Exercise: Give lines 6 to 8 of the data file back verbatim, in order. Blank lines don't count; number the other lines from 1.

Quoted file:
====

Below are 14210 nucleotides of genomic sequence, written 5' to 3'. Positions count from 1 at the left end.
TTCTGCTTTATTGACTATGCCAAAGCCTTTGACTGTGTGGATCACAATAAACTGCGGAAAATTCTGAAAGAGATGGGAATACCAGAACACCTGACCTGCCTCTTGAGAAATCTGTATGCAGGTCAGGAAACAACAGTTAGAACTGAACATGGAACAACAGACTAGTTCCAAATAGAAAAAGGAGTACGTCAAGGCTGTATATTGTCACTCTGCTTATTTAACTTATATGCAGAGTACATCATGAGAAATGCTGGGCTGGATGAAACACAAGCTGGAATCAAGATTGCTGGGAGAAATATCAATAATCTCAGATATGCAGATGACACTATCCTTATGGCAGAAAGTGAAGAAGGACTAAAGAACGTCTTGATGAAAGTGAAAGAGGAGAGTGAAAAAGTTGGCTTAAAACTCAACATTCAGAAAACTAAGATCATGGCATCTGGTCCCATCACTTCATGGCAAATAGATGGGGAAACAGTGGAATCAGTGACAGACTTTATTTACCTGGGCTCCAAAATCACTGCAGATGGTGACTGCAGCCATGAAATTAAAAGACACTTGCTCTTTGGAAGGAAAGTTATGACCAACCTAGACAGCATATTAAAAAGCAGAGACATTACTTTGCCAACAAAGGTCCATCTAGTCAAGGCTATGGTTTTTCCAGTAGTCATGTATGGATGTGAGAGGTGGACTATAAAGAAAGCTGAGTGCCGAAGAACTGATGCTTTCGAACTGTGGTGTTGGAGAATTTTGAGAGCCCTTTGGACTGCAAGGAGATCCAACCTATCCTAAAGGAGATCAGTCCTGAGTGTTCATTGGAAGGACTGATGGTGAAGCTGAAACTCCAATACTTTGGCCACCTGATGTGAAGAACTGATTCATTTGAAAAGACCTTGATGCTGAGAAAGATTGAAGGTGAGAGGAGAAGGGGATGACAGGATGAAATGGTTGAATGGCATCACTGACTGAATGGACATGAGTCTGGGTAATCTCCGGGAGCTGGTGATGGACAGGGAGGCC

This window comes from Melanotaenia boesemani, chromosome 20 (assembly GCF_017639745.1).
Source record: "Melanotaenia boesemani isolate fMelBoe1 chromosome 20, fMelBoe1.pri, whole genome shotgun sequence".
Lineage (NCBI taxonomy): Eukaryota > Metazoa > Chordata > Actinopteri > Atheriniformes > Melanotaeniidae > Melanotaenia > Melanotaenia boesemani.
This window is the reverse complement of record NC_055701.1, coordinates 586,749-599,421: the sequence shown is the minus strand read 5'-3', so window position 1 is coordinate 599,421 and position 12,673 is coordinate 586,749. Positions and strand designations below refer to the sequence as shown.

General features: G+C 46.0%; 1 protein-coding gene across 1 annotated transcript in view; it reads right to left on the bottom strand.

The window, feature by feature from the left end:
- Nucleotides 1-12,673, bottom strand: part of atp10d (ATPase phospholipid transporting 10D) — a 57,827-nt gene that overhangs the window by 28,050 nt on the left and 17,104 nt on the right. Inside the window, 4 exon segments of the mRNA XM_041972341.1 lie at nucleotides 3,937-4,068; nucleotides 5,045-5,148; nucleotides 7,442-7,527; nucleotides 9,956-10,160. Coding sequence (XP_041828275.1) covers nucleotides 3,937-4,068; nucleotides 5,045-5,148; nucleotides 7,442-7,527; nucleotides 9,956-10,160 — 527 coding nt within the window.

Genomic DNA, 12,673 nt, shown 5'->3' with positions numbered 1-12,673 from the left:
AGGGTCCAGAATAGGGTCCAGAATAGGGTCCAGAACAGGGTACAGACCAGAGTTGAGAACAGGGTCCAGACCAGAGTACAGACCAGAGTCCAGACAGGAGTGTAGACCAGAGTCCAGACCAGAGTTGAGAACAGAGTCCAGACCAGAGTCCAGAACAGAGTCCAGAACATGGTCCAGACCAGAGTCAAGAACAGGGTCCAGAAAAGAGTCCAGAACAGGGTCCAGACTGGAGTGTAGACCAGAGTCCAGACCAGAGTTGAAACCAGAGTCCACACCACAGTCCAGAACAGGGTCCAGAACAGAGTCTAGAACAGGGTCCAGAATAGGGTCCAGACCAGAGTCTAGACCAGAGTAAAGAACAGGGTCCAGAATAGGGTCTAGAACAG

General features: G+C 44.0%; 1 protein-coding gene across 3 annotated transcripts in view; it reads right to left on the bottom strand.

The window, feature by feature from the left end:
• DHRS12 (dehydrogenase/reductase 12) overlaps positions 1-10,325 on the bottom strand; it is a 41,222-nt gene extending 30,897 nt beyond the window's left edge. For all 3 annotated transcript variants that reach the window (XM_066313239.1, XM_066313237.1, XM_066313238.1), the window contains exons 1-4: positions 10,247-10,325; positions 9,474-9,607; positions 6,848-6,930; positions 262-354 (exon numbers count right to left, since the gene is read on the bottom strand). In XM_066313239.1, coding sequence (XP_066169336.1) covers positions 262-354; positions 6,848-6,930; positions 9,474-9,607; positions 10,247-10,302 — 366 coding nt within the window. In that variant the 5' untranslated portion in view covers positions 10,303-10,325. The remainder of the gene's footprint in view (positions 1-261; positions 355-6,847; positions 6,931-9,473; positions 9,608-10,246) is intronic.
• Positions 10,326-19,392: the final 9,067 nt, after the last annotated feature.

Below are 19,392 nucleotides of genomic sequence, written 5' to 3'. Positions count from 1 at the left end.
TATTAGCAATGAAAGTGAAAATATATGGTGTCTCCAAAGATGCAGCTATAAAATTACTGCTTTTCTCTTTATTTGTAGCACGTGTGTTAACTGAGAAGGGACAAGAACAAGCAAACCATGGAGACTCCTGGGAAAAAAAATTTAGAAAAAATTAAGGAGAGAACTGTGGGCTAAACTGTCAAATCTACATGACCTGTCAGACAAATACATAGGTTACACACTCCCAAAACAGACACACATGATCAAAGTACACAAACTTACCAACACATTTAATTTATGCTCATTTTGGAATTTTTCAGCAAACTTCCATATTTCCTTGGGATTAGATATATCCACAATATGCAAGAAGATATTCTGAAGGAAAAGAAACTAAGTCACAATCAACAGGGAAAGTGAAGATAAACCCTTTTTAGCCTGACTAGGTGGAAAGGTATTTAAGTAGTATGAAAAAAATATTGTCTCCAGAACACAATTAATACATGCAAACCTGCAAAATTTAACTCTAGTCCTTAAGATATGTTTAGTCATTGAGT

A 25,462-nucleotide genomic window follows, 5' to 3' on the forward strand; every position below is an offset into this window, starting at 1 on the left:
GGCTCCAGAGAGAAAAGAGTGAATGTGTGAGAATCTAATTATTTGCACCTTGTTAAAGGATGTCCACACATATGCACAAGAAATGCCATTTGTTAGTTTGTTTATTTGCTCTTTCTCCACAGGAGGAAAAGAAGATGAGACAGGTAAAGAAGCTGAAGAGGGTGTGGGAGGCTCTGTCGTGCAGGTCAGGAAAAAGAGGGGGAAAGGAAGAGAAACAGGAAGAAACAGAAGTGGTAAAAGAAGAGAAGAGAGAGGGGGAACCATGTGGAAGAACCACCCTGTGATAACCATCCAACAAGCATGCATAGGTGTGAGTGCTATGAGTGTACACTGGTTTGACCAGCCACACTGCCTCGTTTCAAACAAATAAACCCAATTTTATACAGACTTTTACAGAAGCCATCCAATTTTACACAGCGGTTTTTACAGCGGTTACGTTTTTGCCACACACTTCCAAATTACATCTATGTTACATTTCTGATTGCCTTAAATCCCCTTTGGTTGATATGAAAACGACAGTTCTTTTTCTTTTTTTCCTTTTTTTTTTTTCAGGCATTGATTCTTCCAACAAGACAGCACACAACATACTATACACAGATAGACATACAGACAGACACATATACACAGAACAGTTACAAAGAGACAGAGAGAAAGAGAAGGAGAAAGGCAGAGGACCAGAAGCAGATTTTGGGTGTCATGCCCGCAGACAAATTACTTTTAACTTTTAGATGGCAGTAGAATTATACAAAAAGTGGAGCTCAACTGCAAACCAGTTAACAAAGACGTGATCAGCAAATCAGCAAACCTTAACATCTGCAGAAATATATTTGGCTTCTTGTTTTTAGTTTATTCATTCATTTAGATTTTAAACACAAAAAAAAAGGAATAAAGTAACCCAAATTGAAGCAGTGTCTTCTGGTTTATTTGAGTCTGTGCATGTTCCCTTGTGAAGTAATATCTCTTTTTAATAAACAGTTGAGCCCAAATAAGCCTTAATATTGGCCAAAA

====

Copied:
This window is the reverse complement of record NC_055701.1, coordinates 586,749-599,421: the sequence shown is the minus strand read 5'-3', so window position 1 is coordinate 599,421 and position 12,673 is coordinate 586,749. Positions and strand designations below refer to the sequence as shown.

General features: G+C 46.0%; 1 protein-coding gene across 1 annotated transcript in view; it reads right to left on the bottom strand.

The window, feature by feature from the left end: